Justice Neil Gorsuch weighed in. “There could be multiple reasons why individuals don’t complete the form.” He continued: “We don’t have any evidence disaggregating the reasons why the forms are left uncompleted. What do you do with that? I mean, normally we would have a regression analysis that would disaggregate the potential cause and identify to a 95th percentile degree of certainty what the reason is that persons are not filling out this form and we could attribute it to this question. We don’t have anything like that here. So what are we supposed to do about that?”

Justice Alito then returned to his theme. There were “many factors that could explain a decline when you’re distinguishing between citizens and noncitizens,” he said.

When Ms. Underwood started to explain that the Census Bureau studies had controlled for the differences, Justice Gorsuch broke in. “It’s fair to say we don’t have this isolated, though, isn’t it?” he asked.

At this point in the transcript, Justice Stephen Breyer’s exasperation with his colleagues almost jumps off the page. “There are a million factors,” he said with evident sarcasm. “There are pet dogs, you know. I mean, there are cats.”

It fell to Justice Elena Kagan to bring the argument back to earth. “Would it be right to say, General,” she said to Ms. Underwood, “that it was the Census Bureau’s conclusion, a bureau full of statisticians, that it was the citizenship question that was driving the differential response rates?”

“That is correct,” Ms. Underwood replied.

Among the other conservative justices, Justice Clarence Thomas, as is his custom, said nothing, and Justice Brett Kavanaugh said relatively little. Chief Justice John Roberts didn’t join in the game that Justices Alito and Gorsuch were playing, but he did seem strangely obtuse when he observed to Ms. Underwood that “we’ve had demographic questions on the census, I don’t know how far back, but certainly, it’s quite common. Sex, age, things like that. ‘Do you own your house?’ ‘Do you own a radio?’ I mean, the questions go quite beyond how many people there are.”

The chief justice’s observations, while accurate, made no sense in the context of this case, as Ms. Underwood diplomatically pointed out. “We have no comparable evidence about any of those other questions that they depress the count in this substantial a way and in this disproportionate a way,” she said.

And what is there to say about Solicitor General Noel Francisco’s argument for the Trump administration? It’s part of our current national tragedy that an allergy to the truth has infected the Department of Justice from the top down. Mr. Francisco maintained in both his brief and his oral argument that it was the Justice Department that urged Wilbur Ross, the secretary of commerce, to add the citizenship question, ostensibly to provide for more precise enforcement of the Voting Rights Act. Aside from the fact that the Trump administration has shown no interest in protecting voting rights and that no administration has asked for a citizenship question in the 54 years since the Voting Rights Act of 1965 became law, there is one problem with the solicitor general’s narrative: It is demonstrably untrue.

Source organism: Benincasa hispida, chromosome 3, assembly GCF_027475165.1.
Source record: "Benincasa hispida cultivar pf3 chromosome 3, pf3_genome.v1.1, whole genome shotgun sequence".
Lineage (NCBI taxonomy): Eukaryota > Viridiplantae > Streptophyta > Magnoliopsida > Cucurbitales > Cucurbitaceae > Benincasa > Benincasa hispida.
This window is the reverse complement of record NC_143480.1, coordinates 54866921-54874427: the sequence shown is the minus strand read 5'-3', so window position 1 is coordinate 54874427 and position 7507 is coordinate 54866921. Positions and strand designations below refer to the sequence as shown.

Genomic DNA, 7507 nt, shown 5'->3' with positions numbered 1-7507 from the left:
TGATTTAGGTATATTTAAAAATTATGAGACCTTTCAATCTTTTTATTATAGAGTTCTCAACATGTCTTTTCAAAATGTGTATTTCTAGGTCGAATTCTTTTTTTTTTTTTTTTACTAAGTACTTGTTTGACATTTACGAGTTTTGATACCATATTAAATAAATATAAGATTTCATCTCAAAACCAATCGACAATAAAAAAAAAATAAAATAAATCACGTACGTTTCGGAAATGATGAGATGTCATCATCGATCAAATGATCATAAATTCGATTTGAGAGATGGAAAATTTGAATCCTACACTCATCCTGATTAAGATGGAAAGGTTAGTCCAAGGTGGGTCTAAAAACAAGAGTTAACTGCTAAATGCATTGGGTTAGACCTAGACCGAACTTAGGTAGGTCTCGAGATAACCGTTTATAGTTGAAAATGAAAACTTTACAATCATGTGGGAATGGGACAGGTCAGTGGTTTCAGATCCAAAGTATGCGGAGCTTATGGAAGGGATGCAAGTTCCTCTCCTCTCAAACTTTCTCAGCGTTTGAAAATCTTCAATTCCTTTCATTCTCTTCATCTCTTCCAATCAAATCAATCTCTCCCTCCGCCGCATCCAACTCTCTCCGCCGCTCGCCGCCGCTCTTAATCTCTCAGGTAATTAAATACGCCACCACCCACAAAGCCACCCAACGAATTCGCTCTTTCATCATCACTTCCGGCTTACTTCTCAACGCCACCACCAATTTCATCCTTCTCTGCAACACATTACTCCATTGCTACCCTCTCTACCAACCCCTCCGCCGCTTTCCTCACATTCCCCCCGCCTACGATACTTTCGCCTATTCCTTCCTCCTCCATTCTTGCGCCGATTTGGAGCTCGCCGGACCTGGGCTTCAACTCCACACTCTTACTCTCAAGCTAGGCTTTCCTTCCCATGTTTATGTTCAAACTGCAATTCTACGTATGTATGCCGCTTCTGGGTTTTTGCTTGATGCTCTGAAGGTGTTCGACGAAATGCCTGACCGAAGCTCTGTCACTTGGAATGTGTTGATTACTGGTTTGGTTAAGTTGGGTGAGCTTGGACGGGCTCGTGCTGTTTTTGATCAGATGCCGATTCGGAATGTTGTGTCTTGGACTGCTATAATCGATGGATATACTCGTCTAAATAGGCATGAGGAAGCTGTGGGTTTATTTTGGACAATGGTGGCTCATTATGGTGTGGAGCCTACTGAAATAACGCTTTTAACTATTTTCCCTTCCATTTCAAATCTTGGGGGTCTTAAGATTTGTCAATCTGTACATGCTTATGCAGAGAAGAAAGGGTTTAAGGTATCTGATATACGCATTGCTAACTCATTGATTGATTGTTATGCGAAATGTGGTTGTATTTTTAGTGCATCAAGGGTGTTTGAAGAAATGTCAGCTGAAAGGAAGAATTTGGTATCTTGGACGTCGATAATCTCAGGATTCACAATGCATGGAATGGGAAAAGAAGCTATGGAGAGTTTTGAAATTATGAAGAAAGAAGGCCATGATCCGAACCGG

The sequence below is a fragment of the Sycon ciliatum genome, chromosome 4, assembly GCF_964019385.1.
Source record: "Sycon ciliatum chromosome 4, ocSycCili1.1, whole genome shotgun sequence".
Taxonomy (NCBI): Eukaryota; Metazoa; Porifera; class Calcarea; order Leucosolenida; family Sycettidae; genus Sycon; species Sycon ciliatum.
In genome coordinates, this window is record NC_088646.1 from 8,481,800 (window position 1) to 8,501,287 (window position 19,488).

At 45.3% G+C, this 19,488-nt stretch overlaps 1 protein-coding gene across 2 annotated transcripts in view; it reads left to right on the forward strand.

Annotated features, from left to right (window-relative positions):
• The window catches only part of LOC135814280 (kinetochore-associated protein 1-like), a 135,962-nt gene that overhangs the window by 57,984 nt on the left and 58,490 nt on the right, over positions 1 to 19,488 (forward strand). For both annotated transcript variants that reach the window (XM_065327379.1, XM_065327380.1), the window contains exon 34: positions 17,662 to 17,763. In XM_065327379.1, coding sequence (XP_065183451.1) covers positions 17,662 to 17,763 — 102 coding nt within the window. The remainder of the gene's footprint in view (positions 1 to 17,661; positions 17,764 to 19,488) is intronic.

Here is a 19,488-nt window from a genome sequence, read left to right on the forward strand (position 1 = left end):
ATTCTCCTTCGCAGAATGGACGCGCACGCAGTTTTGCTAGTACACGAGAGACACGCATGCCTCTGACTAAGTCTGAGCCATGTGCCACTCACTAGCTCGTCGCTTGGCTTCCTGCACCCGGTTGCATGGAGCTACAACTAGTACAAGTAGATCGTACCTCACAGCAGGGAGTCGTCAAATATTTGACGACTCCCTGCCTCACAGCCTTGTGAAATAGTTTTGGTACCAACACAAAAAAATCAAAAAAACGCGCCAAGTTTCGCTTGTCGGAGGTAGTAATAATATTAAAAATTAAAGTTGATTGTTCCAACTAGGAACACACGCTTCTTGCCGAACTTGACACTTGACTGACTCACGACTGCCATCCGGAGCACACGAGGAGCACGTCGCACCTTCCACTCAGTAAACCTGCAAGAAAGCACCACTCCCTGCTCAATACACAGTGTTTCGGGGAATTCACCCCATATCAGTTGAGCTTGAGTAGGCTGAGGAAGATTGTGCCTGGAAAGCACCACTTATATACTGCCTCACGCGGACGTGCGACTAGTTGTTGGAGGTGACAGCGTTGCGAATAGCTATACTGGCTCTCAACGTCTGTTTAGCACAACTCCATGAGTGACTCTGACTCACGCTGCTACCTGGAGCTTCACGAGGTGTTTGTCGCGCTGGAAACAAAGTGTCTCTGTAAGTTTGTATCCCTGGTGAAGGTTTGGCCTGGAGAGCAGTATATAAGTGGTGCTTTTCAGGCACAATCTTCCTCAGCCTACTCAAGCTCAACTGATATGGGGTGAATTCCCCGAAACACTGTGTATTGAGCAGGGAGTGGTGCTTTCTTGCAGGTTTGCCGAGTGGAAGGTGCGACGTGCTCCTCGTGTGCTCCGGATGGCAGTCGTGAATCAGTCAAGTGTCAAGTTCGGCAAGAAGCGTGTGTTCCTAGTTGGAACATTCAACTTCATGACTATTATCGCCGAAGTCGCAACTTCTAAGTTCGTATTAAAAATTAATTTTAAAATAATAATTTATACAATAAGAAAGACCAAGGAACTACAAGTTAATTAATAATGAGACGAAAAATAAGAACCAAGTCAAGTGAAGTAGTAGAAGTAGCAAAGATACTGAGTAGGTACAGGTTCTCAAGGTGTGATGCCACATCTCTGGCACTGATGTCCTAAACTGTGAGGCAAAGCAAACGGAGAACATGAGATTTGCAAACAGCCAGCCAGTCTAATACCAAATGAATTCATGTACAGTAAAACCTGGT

According to the record methodically compiled in Judge Furman’s District Court courtroom, Secretary Ross was urged to add the citizenship question by Steve Bannon, a White House adviser at the time, and the anti-immigrant crusader Kris Kobach. Mr. Ross shopped the idea around the federal government for a year and was initially turned down by the Department of Homeland Security as well as the Justice Department. He finally made a direct pitch to Attorney General Jeff Sessions, who agreed to get him a letter that would request the citizenship question and provide the Voting Rights Act rationale — the rationale that Judge Furman called pretextual.

So when Mr. Francisco told the justices that there was “no evidence in this record” that Secretary Ross would have added the citizenship question “had the Department of Justice not requested it,” he was at that moment the luckiest person in the courtroom: The red light on the lectern came on, indicating the end of his argument time. No one could ask a follow-up question, including Justice Kagan, who earlier had observed to Mr. Francisco that “you can’t read this record without sensing that this need is a contrived one.”

This sordid tale might be just so much inside-the-Beltway gossip except that it goes directly to the legal matter at hand in the pending case, Department of Commerce v. New York. The administration is demanding deference to its decision on what to ask on the census. Yet experts at the Census Bureau have testified that asking the citizenship question will make the 2020 census less accurate. As Solicitor General Underwood of New York put it in her brief for the plaintiffs, addressing the Justice Department’s purported request for the question, “Settled principles of administrative law foreclose any deference when a decision maker falsely claims to rely on the expertise of another agency to defend its determination.”